RM in fight mode…

The job of Revenue Management (or Yield Management) has many facets. While you sometimes have to play the diplomatic card and listen to the sales and marketing teams, you mustn’t be afraid to get into the negotiating ring when you have to, and swap your velvet gloves for boxing gloves. Revenue Management in fight mode. Here’s how.

Intensive training

One of the first qualities of a good Revenue Manager is firmness. Being firm does not mean being stubborn. It’s the ability to stick to your guns if there are no rational arguments to change your mind. This is in contrast to the stubborn person who sticks to his or her position regardless of the arguments exchanged.

In turn, you try to seduce the Yield Manager, pamper him, harass him, intimidate him, even making him bear responsibility for a collapse in sales if he doesn’t give in to the repeated demands of sales staff constantly looking for discounts.

You have to get used to taking knocks, to making the uncompromising truth of the figures speak for itself, and to dodging the pitfalls of superficial sales pitches. This is the Revenue Manager’s preparation. Perfecting your weapons and getting ready to enter the ring…

Stepping into the ring

The advantage is that Yield generally holds the finest level of information. Data day by day, by reservation, in volume and average price, by sales channel, by type of fare deterioration, with indicators of contribution, commercial performance, dilution and forecasting at the finest level.

The meeting is approaching. A square room. No audience, sometimes no referee. The protagonists sit down without looking at each other. The Yield Manager is armed. Prepared. Sharpened.

And the battle begins…

The first round

The first blows will come: « ‘we’re too expensive », « we don’t have enough stock », « I’m losing my customer », « my sales are collapsing », « I need a discount’, « I need an allotment ». « My market is late ».

And that’s not all, the second salvo: « I’ll never reach my budget », « Yield is preventing me from doing my job », « your teams always refuse my requests for special offers », « they’re locked up in their ivory tower ». « They need to get out in the field a bit ».

A round of observation for the Yield. He listens, he doesn’t give up. He takes it in his stride. More or less difficult, depending on his opponent’s passion. Fortunately, he’s not short of it either. And he has several advantages: data and a global vision of the company.

The fightback

The Yield Manager can then unfold his battle plan: objectify the decision. The Yield Manager relies on figures to make decisions, he must above all avoid being emotional, and he will draw his combat partner into this battle. The Yield Manager knows all the customer’s requests. They are very often, if not always, the same. He has prepared his meeting. He knows the figures.

  • Are we too expensive?

Compared to whom? Compared to what? Is the delay really due to the price being too high?

  • Are you behind in your market?

That’s because 2 of your customers have taken our product off the market. The others are ahead, in terms of volume and average price. We need to work on distribution, but price doesn’t seem to be a problem in your market.

  • A special offer?

Another one…? (sic) The last 6 generated an average of 15 sales, when you had promised 200. Why should this one do any better?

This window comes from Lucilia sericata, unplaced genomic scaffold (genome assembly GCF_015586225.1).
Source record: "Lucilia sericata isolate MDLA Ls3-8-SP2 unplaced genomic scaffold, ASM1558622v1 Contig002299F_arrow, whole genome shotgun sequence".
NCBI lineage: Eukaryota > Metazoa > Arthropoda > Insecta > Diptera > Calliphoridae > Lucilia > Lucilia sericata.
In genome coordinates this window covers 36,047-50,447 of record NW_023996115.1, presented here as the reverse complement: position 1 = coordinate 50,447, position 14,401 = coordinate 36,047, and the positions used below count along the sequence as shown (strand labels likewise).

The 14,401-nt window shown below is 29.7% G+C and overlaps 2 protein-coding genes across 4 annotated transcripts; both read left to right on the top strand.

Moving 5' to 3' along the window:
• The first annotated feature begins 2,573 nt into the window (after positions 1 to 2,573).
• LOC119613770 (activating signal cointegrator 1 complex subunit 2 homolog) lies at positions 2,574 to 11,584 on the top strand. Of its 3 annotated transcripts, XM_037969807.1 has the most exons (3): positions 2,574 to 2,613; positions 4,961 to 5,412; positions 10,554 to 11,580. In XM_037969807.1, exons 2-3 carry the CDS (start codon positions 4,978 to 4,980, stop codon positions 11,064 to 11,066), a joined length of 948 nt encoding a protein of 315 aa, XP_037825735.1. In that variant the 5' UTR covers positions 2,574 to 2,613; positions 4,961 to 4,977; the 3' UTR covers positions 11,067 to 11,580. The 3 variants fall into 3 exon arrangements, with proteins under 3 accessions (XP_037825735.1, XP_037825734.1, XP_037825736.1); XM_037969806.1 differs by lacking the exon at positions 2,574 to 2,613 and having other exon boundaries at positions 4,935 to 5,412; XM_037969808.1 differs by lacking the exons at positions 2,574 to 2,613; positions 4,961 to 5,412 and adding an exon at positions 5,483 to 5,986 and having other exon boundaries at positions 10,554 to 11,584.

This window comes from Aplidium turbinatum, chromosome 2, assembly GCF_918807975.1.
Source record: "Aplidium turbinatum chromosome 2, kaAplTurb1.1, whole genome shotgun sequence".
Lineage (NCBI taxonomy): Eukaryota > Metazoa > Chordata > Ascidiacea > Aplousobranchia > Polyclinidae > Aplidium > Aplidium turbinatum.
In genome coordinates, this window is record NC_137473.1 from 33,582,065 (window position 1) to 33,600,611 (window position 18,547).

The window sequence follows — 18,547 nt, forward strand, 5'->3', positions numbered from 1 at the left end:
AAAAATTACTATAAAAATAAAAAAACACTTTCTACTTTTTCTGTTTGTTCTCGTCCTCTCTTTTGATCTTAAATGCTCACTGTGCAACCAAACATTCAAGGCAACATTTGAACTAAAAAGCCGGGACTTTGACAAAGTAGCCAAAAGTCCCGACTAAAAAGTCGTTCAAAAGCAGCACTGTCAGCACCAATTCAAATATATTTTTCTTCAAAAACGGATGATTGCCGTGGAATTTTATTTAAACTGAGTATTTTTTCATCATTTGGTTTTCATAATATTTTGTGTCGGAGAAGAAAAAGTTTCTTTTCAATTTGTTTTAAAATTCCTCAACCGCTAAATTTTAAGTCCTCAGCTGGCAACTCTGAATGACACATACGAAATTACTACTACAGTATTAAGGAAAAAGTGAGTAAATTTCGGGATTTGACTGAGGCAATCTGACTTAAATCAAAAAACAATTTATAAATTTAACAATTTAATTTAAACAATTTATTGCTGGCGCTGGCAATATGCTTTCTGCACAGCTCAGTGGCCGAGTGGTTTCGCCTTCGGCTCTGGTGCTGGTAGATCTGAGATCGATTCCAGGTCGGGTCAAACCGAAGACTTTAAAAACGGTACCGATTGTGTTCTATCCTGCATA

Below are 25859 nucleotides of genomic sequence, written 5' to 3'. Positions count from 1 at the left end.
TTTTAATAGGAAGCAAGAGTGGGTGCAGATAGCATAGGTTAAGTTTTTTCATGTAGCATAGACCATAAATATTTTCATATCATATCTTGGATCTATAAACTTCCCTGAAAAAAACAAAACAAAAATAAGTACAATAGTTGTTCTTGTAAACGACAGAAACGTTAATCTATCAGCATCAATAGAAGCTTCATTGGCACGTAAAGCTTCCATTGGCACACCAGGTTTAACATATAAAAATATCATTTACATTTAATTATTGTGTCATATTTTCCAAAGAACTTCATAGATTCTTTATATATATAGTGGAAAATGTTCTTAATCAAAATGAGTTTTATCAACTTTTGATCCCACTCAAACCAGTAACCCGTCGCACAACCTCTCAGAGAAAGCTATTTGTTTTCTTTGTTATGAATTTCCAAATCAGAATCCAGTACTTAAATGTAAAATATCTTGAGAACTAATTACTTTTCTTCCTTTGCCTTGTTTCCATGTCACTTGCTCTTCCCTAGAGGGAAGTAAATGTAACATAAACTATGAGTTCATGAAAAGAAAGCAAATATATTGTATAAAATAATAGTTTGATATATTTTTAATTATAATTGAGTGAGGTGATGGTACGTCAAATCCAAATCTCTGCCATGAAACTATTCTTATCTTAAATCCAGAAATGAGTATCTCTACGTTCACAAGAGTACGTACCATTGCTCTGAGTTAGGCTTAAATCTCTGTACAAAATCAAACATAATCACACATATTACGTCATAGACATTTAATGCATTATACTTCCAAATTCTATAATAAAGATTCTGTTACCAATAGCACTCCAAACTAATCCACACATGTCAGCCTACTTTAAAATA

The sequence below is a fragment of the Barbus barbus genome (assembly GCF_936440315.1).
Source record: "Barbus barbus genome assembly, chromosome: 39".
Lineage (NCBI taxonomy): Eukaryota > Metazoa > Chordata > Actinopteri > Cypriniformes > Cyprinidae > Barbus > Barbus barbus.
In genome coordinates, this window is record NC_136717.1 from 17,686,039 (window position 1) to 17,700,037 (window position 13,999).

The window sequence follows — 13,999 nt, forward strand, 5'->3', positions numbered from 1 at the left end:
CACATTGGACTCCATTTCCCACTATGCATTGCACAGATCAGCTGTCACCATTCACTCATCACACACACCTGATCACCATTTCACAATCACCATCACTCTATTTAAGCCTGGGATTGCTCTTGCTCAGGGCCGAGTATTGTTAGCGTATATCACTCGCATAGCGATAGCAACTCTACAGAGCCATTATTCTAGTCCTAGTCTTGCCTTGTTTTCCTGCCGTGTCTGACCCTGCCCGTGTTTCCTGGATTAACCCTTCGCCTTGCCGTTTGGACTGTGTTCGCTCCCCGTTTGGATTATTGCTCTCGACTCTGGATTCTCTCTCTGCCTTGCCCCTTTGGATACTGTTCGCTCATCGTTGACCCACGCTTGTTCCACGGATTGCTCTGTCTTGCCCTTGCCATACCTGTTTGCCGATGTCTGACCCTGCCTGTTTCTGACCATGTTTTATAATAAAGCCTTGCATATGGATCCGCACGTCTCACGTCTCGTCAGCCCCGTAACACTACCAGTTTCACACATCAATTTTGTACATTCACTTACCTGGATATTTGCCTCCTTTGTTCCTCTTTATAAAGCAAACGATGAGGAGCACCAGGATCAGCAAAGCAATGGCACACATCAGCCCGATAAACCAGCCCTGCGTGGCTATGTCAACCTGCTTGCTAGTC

• You don’t have enough stock? You need an allotment?

There are 30,000 rooms left to sell over the summer. Instead of selling the sexiest stock that’s all over the web, focus your teams on selling where it’s needed.

  • Your budget?

We can do better by selling on other markets and other channels. We’re going to exceed the overall budget, even if it means doing less well in your area. Should we do without?

  • Do you need a discount?

What will you get in return? How many additional sales do you plan to make to compensate for the price cut? How do you plan to communicate our offer? On what media, for what return on investment?

No low blows

Negotiations have rules. So does corporate life. The Revenue Manager responds by defending the company’s interests. A global approach that may conflict with local considerations. You respect your contacts. You demonstrate. We argue. Revenue Management’s best weapons are figures, analysis, the ability to keep a cool head and not over-react to micro-events. But also humour sometimes, boldness often, and teaching, always.

It takes tenacity. But Revenue Management needs to establish its authority quickly if it is not to be overwhelmed. Mark their territory and earn respect. Gain credibility by making the right first choices. Gain the trust of General Management. Without low blows. Revenue Management has nothing to hide. It openly assumes its positions.

Never knock out your opponent of one day, who must become your partner of tomorrow. After the storm, over a good cup of coffee, you take off your boxing gloves and put on your velvet gloves. But the iron fist is still there (although be careful not to burn yourself with the coffee cup, as metal is an extremely good conductor of heat…).

These battles are neither absurd nor unhealthy. In fact, they are proof that the company is in good health, because demand has to be greater than supply for the Yield to sort it out in order to maximise sales. The day there is no more fighting, means that the Yield will no longer bother sales staff. Either there won’t be enough demand to sort through, or the Yield will stop sorting it, leaving the first to arrive to help himself. The ring will close its doors, and soon so will the company…

Keywords: Revenue Management, Yield Management, Yield Manager, negotiation, boxing

Written by Pascal Niffoi & Romain Charié
Directeurs Associés Chez N&C